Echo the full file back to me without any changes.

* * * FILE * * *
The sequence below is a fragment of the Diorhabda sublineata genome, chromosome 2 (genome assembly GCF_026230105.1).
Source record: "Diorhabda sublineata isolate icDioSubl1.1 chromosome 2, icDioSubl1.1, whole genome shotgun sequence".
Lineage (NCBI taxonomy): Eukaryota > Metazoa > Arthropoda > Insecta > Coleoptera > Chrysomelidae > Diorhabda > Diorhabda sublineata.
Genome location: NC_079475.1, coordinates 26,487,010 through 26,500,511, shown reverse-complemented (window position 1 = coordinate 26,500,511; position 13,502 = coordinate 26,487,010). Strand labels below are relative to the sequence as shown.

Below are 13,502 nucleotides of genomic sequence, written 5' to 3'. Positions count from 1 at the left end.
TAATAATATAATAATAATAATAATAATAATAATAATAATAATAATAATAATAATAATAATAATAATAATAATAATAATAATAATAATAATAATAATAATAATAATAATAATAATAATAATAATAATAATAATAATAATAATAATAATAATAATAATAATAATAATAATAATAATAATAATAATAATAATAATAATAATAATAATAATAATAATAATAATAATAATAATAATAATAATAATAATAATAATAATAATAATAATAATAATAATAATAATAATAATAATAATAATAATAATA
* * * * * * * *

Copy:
The sequence below is a fragment of the Diorhabda sublineata genome, chromosome 2 (genome assembly GCF_026230105.1).
Source record: "Diorhabda sublineata isolate icDioSubl1.1 chromosome 2, icDioSubl1.1, whole genome shotgun sequence".
Lineage (NCBI taxonomy): Eukaryota > Metazoa > Arthropoda > Insecta > Coleoptera > Chrysomelidae > Diorhabda > Diorhabda sublineata.
Genome location: NC_079475.1, coordinates 26,487,010 through 26,500,511, shown reverse-complemented (window position 1 = coordinate 26,500,511; position 13,502 = coordinate 26,487,010). Strand labels below are relative to the sequence as shown.

Below are 13,502 nucleotides of genomic sequence, written 5' to 3'. Positions count from 1 at the left end.
TAATAATATAATAATAATAATAATAATAATAATAATAATAATAATAATAATAATAATAATAATAATAATAATAATAATAATAATAATAATAATAATAATAATAATAATAATAATAATAATAATAATAATAATAATAATAATAATAATAATAATAATAATAATAATAATAATAATAATAATAATAATAATAATAATAATAATAATAATAATAATAATAATAATAATAATAATAATAATAATAATAATAATAATAATAATAATAATAATAATAATAATAATAATAATAATAATAATAATA